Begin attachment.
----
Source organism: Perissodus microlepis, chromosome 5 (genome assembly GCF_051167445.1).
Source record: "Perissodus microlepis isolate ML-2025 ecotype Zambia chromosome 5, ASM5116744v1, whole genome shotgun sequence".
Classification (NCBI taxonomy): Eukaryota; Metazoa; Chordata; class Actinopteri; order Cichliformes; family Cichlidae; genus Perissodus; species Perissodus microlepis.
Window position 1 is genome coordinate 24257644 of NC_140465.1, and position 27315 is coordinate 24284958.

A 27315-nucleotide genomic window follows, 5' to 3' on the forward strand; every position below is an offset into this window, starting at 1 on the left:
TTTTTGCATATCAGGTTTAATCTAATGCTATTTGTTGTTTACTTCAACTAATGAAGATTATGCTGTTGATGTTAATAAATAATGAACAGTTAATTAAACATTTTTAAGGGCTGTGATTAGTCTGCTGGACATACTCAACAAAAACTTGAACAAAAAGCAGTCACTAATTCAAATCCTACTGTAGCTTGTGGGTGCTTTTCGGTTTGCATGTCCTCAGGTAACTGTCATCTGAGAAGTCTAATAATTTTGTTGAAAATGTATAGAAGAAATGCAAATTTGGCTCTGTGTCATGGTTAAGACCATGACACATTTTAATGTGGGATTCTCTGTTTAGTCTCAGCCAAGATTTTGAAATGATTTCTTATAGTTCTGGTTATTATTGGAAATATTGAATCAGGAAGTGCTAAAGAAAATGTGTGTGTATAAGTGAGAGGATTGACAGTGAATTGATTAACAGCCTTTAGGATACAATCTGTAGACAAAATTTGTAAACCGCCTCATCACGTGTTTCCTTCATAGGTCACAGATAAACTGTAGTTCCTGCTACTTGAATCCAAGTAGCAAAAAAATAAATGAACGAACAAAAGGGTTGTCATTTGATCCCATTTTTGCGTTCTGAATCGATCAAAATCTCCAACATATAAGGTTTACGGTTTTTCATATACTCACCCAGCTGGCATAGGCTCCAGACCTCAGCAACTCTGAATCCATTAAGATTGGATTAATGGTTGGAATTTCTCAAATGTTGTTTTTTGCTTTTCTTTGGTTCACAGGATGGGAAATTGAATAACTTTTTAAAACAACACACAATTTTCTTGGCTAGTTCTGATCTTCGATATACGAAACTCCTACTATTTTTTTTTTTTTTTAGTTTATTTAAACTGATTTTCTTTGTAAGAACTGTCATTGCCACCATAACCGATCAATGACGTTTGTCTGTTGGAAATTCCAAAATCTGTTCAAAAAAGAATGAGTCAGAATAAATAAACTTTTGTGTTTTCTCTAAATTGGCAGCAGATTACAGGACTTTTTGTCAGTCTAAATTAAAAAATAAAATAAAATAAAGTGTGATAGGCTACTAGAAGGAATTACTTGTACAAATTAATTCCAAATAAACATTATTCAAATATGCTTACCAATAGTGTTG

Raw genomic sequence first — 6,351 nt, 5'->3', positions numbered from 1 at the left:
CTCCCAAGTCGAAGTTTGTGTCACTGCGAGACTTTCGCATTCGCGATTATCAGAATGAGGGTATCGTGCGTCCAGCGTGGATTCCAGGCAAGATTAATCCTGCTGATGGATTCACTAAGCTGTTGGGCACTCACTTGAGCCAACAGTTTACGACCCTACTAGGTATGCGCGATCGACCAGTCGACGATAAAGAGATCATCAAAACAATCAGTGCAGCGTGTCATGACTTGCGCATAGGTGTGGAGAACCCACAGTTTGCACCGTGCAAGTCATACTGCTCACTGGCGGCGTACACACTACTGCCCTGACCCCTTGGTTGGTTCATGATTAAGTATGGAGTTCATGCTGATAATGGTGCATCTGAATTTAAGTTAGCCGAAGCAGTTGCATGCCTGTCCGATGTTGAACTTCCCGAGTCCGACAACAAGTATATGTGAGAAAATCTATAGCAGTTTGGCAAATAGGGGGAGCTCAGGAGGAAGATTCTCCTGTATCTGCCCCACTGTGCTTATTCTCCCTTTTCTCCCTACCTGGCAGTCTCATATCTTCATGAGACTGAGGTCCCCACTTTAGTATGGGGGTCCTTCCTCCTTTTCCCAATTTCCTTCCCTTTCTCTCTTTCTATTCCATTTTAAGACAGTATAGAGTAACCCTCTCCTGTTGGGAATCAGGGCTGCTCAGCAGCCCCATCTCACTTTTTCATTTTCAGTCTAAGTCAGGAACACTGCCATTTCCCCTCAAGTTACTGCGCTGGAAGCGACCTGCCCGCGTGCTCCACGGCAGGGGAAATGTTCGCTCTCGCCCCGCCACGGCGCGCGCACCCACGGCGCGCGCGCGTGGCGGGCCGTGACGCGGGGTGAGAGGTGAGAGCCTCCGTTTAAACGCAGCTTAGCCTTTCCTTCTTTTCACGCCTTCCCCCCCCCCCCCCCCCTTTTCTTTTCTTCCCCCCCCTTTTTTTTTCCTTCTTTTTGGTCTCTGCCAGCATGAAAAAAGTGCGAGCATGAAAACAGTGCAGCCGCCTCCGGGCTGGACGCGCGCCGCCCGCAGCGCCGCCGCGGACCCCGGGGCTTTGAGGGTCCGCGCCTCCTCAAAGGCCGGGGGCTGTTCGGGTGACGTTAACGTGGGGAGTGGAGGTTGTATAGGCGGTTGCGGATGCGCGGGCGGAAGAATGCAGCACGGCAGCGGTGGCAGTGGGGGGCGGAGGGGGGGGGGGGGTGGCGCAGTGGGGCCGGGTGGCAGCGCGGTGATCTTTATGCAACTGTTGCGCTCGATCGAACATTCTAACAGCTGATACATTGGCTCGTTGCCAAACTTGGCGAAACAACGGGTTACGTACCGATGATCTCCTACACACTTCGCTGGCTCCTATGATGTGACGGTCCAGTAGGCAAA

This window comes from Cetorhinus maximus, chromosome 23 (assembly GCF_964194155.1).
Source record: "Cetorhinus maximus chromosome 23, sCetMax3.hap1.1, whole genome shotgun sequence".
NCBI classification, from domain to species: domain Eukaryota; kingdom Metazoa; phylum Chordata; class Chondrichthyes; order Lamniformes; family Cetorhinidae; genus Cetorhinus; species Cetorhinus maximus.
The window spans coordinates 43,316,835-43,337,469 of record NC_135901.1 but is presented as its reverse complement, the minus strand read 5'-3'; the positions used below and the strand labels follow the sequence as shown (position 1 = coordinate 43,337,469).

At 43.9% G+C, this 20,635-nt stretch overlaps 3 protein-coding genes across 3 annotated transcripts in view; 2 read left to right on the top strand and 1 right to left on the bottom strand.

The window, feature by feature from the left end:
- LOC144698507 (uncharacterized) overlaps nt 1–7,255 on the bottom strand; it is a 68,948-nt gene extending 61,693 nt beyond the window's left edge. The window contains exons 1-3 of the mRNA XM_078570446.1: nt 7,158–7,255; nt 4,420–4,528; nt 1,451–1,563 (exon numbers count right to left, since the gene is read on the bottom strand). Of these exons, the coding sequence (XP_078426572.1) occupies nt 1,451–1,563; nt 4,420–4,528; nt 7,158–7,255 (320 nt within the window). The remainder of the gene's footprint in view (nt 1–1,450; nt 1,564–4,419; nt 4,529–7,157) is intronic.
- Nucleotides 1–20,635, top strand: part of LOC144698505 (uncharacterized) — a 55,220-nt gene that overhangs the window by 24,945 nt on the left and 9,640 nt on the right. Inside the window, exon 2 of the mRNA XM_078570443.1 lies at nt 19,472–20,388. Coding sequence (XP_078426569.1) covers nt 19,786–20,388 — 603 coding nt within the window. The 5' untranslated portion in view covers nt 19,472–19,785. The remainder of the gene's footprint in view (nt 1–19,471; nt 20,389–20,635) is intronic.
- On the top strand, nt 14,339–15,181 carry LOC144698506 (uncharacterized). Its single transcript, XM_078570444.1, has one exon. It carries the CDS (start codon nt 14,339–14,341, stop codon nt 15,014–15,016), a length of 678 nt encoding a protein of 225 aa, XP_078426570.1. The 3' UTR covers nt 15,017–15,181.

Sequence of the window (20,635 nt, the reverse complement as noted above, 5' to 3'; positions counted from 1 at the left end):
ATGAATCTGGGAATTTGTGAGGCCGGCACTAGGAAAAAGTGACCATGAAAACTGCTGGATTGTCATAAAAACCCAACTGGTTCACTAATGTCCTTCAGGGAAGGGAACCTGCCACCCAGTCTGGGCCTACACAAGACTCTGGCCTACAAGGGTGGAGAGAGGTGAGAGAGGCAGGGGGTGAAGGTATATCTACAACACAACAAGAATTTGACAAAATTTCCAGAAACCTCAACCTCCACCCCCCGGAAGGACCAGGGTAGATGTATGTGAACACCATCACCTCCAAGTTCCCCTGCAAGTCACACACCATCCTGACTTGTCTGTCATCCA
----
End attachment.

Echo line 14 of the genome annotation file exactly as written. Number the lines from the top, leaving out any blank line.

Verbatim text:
The window, feature by feature from the left end: